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Sierra Nevada

Select a new feature About the Cretaceous Period
Sierra Nevada
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California's Sierra Nevada ("snow-capped mountain") is a west-tilting 350-mile (560-km)-long block of granite. Extending from 14,494 feet (Mt. Whitney, the highest peak in the lower 48 states) in the east to near sea level in the west, it contains the spectacular Yosemite and Sequoia National Parks (not indicated on the map). The massive granite intruded the crust in Mesozoic time and was uplifted and faulted in the Tertiary during formation of the Basin and Range province to the east. Eroded residue from the Sierra Nevada has filled the Central Valley of California, giving rise to both extensive agriculture and the 1849 Gold Rush.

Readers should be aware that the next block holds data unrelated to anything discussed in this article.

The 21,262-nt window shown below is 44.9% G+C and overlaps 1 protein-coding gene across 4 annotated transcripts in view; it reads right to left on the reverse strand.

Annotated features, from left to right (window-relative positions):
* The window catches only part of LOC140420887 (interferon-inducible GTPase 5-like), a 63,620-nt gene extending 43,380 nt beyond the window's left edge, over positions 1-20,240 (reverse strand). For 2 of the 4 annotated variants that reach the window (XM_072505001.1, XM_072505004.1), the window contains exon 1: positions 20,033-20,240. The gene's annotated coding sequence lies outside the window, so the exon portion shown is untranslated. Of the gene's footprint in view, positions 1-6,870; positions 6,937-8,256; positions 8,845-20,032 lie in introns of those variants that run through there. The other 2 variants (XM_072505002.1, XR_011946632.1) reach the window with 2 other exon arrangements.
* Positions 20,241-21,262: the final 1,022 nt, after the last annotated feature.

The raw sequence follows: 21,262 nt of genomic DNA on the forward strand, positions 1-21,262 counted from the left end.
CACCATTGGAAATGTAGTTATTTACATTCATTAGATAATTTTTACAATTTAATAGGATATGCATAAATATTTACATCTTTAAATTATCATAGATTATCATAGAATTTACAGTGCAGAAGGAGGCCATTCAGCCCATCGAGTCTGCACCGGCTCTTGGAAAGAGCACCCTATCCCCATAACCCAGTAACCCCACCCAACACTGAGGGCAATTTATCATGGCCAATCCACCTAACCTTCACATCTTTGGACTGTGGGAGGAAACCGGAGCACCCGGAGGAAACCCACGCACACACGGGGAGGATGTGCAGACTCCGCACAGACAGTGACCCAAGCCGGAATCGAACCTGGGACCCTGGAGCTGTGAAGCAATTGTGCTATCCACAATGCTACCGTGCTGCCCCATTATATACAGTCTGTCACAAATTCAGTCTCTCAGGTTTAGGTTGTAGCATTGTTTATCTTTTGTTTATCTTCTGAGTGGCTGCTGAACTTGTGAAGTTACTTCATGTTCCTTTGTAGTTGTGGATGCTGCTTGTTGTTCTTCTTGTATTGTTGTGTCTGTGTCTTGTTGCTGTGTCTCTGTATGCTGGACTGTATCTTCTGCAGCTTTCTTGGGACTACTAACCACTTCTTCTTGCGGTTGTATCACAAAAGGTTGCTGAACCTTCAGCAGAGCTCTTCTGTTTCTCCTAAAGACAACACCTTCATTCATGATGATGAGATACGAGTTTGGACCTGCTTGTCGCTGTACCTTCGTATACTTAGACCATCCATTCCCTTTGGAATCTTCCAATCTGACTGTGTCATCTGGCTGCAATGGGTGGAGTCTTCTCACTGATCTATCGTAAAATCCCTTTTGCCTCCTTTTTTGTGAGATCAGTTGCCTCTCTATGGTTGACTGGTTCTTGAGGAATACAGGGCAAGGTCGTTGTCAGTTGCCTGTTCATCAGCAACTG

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U.S. Geological Survey
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Last Modification: 18 Oct 2000 (ebj)
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